The invaluable introduction is divided up between Miller and Morris. Inevitably two very different voices are heard, and it is right that the editor, Ruth Atkinson, chooses not to try and blend them into one. Miller’s broad approach sets forth a scholarly history of the scientific exploration of the archipelago, the geology, the geography and climate, and patterns of plant distribution; and, perhaps most interesting of all, an explanation for the origin of the Socotran flora and thoughts about the extent of its active speciation. It is his logic which governs the classification and diagnosis of the plants, but where he draws on the bioinformation of other scientists, he credits them thoroughly. Morris takes on the awkward task of introducing the geography and people of Socotra strictly in relationship to the plants, and the result is perhaps less capacious than Miller’s section, although equally authoritative. (Her ethnological material represents a fraction of her knowledge about the people of Socotra – their language, culture, society, poetry, spirituality and much more.) She explains the interaction between the population and the terrain and climate, and then addresses the inhabitants’ concept about plants in the islands and their multitude of uses. Her introductory remarks attempt to correlate and amplify her observations of traditional practices that appear piecemeal under plant names in the body of the book. A touching example is the careful explanation of the cowherd’s tulchan, a doll made of calf skin and sweet smelling herbs such as Lavendula nimmoi or Micromeria remota to console the cow which has lost her calf. It will be noted that Morris’ introduction rarely cites other researchers. In the Encyclopaedia, however, particularly where she deals with comparative uses of the plant or closely related species in the surrounding region, her references are copious. Morris contribution to our understanding of Socotra’s ethnobotany comes from her unique first-hand information collected in the field. Like Miller’s advancement of floristic science, her work deserves recognition for its originality and outstanding skill.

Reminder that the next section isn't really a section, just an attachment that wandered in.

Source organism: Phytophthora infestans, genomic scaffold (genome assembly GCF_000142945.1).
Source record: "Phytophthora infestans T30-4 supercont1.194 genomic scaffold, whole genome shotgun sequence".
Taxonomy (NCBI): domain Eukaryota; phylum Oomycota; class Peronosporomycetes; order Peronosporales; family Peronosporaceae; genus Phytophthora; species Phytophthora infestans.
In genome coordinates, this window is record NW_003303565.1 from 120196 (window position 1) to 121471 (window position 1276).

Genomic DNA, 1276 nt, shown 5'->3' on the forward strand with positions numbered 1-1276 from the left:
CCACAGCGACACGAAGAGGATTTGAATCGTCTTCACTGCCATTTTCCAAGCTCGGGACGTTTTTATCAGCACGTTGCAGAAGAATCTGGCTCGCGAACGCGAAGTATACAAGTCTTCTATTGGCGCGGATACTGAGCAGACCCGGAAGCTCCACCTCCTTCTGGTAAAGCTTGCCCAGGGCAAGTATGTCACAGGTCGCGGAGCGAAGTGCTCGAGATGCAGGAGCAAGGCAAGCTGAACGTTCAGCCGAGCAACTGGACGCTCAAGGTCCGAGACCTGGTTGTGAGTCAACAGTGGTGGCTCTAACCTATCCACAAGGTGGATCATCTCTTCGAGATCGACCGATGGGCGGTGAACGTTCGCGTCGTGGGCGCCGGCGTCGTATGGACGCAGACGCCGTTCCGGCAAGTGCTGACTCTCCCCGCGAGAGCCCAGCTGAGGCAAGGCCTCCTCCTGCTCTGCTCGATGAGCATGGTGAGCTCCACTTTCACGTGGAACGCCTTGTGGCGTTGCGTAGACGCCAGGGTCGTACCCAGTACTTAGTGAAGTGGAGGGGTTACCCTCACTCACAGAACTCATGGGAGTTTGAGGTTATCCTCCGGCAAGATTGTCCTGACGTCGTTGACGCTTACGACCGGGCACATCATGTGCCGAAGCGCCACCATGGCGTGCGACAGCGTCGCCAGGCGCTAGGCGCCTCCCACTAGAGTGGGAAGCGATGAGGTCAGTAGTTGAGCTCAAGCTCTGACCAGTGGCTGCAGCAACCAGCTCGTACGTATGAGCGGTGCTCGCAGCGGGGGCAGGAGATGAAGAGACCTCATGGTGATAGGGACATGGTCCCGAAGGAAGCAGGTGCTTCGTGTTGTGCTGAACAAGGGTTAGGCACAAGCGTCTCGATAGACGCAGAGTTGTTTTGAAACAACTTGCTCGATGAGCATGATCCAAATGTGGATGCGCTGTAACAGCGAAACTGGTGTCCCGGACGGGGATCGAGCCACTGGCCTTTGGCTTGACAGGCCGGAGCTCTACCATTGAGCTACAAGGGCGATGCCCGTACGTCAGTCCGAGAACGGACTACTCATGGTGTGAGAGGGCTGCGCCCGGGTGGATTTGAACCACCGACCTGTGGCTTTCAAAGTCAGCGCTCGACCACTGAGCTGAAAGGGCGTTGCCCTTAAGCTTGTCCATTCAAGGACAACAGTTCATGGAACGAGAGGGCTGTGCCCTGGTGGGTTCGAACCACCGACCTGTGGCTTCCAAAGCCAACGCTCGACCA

Conservation issues receive great emphasis in the book. An overriding concern of the authors is to see the biodiversity of the archipelago understood so that it will be protected by world conservation bodies. With social change coming faster and development under way, the island’s fragile ecosystem is threatened. Climate change also may be bringing extinctions. These pressures are discussed at every turn. The authors respect the people of Socotra for the stewardship they have provided of their island’s flora over two millennia, and no one reading the book can help but marvel at the ways that Socotrans have found to utilise and yet conserve the natural world that sustains them in times of plenty or drought. The book is dedicated to these careful guardians of their island’s biodiversity, and rightly so.

The heft of this 776-page volume precludes its use as a field guide, but the Royal Botanic Garden Edinburgh’s website ( provides links to smaller articles by field workers as well as virtual reality panoramas of the islands for the general public. It is a pity that the quality of the colour reproduction in the book itself is poor. Nevertheless, this is a definitive monograph to cherish, to use and to share. Anyone who seriously cares about the Socotra archipelago should give it pride of place on their shelf even if it dents one’s annual book budget to purchase it.

Francine Stone

Dr Stone’s review was first published in the Bulletin of The Society for Arabian Studies, No.10, 2005. It is reproduced here by kind permission of the Editor of the Bulletin and of the author.